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Statement by H.E. Ambassador Bui The Giang, Deputy Permanent Representative of Viet Nam, at the GA’s Plenary Meeting on Responsibility to Protect (R2P)
07-24-2009, 02:28 pm


by H.E. Ambassador Bui The Giang,

Deputy Permanent Representative of Viet Nam,

at the GA’s Plenary Meeting on Responsibility to Protect (R2P)

(24 July 2009)


Mr. President,

I would like to start by thanking the President of the General Assembly for his persistent efforts to solicit views from a broad range of sectors in preparation for this plenary meeting. I appreciate the Secretary-General for his report on R2P that has attested to his tireless endeavors to take into account a vast spectrum of diverse and even conflicting views on this topic.

My Delegation associates itself with the statement made by the distinguished representative of Egypt on behalf of the Non-Aligned Movement.

Mr. President,

With the adoption of the Outcome Document in 2005, the international community at its highest level accepted for the first time a key instrument on R2P, a concept which has been an actual part of the life of humankind for a long time yet had not been officialized until then. With this adoption, we now do not have to discuss whether R2P is necessary. Also, as the Outcome Document determines in a clearcut manner the four crimes, i.e. genocide, war crimes, ethnic cleansing and crimes against humanity and nothing else, that are subject to R2P, we do not have to struggle to define the scope of this concept. In this context, we share the view of other delegations that the report represents an excellent ground for discussions on how to render the Outcome Document operational today when conflicts continue to spread and escalate in many parts of the world, making R2P more imperative and urgent than ever before.

Mr. President,

We cannot agree more with the Secretary-General in his comment that “the responsibility to protect, first and foremost, is a matter of State responsibility”. This goes unambiguously in line with paragraph 138 of the Outcome Document which confirms that “each individual State has the responsibility to protect its populations from genocide, war crimes, ethnic cleansing and crimes against humanity”. We are grateful to the world’s top leaders for their wisdom when asserting in paragraph 138 that “the international community should, as appropriate, encourage and help States to exercise this responsibility”. The Secretary-General is absolutely right when in his report deliberating this encouragement and help into four forms of assistance. In other words, the international community and the United Nations system have a very critical role to play in helping countries concerned, including through political mediation, peacekeeping operations, and provision of assistance and capacity building. And recalling the “first and foremost responsibility of the State” in R2P, let me add that such international assistance can be most effective once it is based on engagement and cooperation with related States. Subsequently, given the diverse interpretations of paragraph 139 of the Outcome Document, we believe in the need to refrain from singling out one qualifier or two as more important than others. Rather, it is necessary to equally emphasize all the 5 qualifiers/components as we perceived them, i.e. the voluntary engagement of States, the application of timely and decisive collective action, the ‘case by case basis’, the conformity with the Charter, including Chapter VII, and the cooperation with relevant regional organizations as appropriate. In this context, this qualifier “timely and decisive collective action”, described as Pillar 3 in the Secretary-General’s report, requires clear and rational definition to avoid its possible confinement to coersive military force as the only alternative. Similarly, measures like economic sanctions and reference to the International Criminal Court should be carefuly considered on the case-by-case basis, free from politicization, selectivity and double standards, before a decision is made on their enforcement. And in all circumstances, impact of such actions on the population, particularly the most vulnerable segments, should be the top priority consideration.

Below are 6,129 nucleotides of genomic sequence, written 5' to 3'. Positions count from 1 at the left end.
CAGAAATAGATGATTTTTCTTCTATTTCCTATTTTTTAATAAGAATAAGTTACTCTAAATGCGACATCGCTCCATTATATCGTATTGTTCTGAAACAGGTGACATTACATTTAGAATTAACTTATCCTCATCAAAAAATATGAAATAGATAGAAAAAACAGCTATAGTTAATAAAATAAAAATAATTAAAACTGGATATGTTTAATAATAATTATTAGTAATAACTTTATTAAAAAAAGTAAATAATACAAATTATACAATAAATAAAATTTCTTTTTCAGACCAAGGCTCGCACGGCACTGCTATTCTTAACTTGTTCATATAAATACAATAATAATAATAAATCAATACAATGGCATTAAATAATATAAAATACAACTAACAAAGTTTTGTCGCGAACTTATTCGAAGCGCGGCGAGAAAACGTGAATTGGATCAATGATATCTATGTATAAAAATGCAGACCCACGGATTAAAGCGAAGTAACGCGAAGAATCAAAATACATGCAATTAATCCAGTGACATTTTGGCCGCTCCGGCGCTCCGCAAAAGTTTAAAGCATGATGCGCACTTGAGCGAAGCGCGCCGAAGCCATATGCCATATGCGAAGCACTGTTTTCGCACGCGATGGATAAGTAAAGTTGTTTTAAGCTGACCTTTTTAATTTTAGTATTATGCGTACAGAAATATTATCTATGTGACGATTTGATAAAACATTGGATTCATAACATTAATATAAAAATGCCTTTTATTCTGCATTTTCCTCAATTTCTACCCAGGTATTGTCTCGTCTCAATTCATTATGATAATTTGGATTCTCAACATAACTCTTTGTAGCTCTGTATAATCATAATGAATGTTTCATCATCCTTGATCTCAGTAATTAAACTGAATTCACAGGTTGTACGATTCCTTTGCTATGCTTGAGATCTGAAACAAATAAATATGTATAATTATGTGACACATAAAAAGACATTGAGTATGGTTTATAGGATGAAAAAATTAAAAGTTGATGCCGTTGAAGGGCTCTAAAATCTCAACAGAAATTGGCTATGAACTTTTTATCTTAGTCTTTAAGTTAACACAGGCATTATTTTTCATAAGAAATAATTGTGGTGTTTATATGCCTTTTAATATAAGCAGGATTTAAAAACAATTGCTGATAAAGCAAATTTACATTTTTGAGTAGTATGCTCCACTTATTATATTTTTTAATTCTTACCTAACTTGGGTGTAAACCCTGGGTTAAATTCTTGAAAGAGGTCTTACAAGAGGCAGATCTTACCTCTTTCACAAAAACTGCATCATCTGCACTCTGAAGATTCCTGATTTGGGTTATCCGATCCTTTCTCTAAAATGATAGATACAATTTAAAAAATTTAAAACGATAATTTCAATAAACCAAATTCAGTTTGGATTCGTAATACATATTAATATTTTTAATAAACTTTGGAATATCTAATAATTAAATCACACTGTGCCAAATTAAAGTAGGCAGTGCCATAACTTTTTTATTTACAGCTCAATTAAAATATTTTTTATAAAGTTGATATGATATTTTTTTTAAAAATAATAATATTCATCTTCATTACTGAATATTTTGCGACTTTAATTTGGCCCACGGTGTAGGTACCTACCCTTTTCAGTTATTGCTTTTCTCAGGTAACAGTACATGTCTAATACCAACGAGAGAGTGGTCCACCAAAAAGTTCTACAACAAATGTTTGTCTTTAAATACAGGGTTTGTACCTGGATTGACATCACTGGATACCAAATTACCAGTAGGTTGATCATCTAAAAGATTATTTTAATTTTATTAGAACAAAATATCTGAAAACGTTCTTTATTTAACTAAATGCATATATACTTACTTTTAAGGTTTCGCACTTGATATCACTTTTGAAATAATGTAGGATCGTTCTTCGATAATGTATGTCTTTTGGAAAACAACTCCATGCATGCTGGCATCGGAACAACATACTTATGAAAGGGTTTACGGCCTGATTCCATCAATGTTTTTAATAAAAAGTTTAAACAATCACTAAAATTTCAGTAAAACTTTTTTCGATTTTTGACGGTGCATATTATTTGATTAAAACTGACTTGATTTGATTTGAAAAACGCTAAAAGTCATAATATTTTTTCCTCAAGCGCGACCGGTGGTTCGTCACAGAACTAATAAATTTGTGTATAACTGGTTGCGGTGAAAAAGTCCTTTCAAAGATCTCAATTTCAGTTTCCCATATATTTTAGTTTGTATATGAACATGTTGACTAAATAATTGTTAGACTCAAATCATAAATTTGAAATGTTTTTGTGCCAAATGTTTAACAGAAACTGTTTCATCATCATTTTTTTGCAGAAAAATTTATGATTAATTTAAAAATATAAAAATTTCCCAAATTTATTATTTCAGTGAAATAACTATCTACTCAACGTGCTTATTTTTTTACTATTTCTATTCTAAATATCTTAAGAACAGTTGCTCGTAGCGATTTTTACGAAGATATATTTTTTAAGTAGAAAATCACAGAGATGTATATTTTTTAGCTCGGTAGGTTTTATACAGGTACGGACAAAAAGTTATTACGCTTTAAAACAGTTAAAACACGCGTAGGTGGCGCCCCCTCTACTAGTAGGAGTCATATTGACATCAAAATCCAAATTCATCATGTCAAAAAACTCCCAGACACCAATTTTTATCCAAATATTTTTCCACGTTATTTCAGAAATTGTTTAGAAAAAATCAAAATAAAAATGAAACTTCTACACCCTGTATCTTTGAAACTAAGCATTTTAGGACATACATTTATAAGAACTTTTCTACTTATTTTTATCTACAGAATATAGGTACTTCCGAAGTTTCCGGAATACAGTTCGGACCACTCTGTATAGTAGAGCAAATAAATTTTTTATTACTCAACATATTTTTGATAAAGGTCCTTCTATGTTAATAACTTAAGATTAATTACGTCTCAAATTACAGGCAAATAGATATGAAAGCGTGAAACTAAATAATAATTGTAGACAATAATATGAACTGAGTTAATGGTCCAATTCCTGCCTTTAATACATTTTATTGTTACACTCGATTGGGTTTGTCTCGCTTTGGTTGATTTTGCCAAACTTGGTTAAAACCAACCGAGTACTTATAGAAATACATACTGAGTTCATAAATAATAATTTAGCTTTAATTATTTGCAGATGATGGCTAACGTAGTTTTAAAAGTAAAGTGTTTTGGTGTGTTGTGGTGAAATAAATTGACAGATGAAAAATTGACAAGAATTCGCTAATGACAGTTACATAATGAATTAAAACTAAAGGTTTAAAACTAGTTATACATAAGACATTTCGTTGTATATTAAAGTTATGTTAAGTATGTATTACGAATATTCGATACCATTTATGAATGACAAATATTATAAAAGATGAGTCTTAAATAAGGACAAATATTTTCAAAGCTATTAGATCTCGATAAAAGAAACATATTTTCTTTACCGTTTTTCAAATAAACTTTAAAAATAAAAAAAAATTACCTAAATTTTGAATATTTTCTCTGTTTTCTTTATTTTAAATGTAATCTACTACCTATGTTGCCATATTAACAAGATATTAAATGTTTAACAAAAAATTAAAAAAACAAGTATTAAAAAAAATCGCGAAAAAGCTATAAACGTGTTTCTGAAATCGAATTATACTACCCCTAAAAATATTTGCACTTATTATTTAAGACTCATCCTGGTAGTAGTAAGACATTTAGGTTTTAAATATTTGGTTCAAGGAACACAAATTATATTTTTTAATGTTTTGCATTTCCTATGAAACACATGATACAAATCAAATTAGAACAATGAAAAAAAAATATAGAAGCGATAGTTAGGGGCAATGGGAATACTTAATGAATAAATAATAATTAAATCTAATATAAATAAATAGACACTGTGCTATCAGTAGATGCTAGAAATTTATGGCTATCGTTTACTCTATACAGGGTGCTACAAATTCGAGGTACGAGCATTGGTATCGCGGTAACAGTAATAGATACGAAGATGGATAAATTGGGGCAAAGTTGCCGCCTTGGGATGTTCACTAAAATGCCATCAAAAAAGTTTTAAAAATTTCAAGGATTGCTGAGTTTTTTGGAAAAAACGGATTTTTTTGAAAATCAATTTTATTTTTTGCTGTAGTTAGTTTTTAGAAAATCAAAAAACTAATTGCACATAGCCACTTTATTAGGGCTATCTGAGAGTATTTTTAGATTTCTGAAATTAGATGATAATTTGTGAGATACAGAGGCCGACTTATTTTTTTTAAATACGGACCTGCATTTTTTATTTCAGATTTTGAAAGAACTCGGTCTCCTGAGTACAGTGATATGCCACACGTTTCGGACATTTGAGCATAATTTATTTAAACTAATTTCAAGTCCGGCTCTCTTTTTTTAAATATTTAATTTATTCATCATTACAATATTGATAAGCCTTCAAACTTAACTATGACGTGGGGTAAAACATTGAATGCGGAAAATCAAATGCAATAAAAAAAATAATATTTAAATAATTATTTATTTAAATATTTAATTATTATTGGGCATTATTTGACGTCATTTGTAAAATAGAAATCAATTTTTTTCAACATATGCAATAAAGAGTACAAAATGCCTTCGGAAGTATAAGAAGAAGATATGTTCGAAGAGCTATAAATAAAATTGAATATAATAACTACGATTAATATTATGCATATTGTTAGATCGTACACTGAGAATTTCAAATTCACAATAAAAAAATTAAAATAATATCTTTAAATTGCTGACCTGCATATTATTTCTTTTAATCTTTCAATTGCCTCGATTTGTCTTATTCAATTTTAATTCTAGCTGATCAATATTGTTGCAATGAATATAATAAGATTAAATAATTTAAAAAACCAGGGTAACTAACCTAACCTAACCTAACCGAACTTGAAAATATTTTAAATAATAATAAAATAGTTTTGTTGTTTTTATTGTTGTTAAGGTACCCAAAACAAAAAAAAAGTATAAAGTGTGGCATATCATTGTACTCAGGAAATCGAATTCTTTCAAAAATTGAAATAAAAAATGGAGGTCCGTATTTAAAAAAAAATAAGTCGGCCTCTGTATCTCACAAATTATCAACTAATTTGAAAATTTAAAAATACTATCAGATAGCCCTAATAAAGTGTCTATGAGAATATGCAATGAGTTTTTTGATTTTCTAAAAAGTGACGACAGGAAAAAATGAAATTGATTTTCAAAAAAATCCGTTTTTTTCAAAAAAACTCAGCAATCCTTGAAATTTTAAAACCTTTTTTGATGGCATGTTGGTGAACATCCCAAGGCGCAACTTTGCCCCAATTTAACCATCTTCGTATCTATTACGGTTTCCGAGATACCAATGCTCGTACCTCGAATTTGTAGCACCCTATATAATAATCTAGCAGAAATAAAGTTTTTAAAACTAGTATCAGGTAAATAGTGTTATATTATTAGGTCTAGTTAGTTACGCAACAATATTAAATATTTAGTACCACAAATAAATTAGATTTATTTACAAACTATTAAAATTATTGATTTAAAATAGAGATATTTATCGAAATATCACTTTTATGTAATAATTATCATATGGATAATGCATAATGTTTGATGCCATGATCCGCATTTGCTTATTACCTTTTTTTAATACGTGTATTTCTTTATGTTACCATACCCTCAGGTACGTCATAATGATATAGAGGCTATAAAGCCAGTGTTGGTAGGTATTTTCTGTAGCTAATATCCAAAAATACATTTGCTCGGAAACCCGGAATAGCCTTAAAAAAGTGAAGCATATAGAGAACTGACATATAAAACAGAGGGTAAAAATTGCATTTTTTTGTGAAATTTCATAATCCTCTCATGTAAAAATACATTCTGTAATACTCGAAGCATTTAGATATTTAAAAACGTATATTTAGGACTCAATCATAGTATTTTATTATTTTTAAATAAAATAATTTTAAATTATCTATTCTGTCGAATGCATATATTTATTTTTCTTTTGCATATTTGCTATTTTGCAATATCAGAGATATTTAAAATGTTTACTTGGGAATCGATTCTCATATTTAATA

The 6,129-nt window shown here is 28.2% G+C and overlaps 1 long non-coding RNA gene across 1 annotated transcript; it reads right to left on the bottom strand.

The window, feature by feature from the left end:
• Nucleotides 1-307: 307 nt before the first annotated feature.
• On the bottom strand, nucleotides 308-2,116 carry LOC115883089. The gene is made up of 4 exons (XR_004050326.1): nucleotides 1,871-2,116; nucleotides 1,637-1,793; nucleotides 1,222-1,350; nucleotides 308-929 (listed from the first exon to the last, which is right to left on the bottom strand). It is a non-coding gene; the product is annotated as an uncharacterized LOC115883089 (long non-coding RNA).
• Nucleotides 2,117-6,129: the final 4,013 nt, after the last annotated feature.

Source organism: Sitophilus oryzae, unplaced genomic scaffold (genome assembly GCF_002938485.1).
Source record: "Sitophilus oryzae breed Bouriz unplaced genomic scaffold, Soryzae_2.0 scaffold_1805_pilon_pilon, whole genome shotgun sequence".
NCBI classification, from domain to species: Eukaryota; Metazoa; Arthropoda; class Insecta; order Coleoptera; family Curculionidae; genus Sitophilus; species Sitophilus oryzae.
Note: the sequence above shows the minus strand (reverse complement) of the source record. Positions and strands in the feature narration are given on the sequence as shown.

Mr. President,

Motivated by a comprehensive approach, we have always maintained that the best way to protect the population is to prevent wars and conflicts and to address the root causes of conflicts and social tensions, which lie in poverty and economic underdevelopment. Cultural and religious tensions must also be adequately attended to and tacfully dealt with in order to avoid their potential of flaring into conflicts and wars, as has been the case more than once in history. In this connection, education and public awareness must be conducted intensively and regularly, particularly in remote and disadvantaged areas. We believe that the United Nations, being the world’s largest pool of experience and expertise, can and should contribute to this process. On our part, we commit to proactively and constructively working with other members of the international community to ensure success of this process.

I thank you, Mr. President.

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